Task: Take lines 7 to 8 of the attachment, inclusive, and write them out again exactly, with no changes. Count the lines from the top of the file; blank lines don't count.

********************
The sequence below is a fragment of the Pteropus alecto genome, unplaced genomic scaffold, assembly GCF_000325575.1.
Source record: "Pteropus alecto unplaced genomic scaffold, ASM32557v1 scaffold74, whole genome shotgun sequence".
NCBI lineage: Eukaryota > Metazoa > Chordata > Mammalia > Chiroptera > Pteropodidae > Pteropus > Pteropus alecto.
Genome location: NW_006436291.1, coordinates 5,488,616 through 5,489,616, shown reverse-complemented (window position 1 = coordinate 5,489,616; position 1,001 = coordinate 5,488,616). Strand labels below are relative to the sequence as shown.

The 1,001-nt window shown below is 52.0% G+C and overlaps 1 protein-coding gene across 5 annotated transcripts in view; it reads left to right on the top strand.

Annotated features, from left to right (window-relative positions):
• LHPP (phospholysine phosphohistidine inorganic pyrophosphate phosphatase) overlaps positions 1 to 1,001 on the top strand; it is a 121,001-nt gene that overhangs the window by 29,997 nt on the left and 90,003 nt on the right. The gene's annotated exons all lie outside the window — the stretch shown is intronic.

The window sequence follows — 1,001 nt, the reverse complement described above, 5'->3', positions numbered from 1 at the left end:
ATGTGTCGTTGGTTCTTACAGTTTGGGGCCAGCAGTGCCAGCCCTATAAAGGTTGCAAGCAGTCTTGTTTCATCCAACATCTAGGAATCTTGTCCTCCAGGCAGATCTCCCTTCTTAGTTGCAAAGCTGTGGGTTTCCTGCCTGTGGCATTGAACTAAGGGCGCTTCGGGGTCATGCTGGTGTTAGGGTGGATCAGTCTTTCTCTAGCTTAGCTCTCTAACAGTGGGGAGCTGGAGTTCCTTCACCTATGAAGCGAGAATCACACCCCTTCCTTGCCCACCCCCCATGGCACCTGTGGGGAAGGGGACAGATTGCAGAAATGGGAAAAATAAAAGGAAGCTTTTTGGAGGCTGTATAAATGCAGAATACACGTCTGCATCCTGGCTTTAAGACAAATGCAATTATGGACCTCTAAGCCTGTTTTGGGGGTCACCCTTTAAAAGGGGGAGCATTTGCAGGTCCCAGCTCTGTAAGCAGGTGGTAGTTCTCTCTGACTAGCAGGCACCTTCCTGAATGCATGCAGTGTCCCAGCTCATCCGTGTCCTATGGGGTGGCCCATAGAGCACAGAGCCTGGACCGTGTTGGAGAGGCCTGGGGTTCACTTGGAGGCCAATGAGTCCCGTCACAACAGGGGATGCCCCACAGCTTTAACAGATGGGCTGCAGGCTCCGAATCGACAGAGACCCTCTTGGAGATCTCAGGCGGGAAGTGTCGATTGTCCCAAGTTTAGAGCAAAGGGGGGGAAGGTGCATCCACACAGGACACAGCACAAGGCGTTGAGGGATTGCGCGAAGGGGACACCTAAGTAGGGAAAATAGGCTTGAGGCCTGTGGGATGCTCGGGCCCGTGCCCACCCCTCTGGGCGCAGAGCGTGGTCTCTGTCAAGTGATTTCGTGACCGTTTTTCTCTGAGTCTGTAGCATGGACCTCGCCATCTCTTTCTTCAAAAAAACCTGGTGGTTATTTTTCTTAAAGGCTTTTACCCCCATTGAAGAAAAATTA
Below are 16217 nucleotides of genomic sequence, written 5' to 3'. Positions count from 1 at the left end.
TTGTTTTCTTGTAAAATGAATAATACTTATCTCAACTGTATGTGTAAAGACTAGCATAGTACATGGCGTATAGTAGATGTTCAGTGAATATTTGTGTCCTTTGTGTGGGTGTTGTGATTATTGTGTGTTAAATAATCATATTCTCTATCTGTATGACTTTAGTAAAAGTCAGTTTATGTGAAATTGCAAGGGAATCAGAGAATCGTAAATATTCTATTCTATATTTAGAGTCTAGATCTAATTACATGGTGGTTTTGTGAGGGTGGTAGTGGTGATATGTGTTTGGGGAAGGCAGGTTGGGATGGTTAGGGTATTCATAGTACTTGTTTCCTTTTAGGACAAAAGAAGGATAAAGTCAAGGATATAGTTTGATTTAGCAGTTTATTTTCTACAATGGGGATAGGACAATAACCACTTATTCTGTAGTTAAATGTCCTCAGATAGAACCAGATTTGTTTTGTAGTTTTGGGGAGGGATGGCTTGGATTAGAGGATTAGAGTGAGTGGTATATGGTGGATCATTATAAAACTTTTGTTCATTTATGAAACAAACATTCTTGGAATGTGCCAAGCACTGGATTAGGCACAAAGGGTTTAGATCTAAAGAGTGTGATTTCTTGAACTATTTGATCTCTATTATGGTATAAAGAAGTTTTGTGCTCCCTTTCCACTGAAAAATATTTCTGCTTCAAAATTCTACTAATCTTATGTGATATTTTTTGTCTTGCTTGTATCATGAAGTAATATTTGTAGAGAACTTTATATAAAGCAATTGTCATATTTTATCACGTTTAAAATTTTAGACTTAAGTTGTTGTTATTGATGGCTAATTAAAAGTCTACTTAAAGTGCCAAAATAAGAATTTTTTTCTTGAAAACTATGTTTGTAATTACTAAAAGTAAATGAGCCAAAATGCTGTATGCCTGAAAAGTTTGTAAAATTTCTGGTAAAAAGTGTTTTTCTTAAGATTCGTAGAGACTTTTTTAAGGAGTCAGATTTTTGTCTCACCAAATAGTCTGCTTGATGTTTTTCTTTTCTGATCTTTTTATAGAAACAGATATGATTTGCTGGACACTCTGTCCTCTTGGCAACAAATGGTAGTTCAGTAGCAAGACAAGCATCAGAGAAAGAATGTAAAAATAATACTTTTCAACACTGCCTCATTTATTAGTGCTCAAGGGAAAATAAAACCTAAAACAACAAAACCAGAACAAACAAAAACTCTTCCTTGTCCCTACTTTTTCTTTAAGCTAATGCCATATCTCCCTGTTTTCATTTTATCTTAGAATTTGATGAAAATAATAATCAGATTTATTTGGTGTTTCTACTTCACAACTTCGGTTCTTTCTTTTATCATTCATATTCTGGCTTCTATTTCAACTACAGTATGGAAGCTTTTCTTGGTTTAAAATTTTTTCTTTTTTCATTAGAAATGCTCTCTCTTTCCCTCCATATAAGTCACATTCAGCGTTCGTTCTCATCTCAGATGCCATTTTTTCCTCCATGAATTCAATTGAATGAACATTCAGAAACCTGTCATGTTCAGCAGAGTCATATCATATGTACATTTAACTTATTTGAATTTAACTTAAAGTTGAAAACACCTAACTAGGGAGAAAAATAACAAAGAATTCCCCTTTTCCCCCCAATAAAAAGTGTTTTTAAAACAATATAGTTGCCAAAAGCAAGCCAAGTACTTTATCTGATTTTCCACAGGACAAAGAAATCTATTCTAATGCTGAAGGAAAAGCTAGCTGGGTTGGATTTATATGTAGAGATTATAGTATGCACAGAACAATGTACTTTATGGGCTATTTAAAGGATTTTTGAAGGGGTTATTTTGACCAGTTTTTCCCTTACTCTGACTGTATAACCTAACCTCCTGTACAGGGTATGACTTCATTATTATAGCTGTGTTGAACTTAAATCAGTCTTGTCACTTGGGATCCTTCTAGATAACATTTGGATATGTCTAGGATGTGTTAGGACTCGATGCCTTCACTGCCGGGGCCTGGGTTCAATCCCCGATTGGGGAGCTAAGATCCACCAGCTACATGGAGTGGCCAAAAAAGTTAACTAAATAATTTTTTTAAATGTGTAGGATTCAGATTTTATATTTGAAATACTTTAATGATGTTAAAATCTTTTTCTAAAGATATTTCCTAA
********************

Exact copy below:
• LHPP (phospholysine phosphohistidine inorganic pyrophosphate phosphatase) overlaps positions 1 to 1,001 on the top strand; it is a 121,001-nt gene that overhangs the window by 29,997 nt on the left and 90,003 nt on the right. The gene's annotated exons all lie outside the window — the stretch shown is intronic.

The window sequence follows — 1,001 nt, the reverse complement described above, 5'->3', positions numbered from 1 at the left end: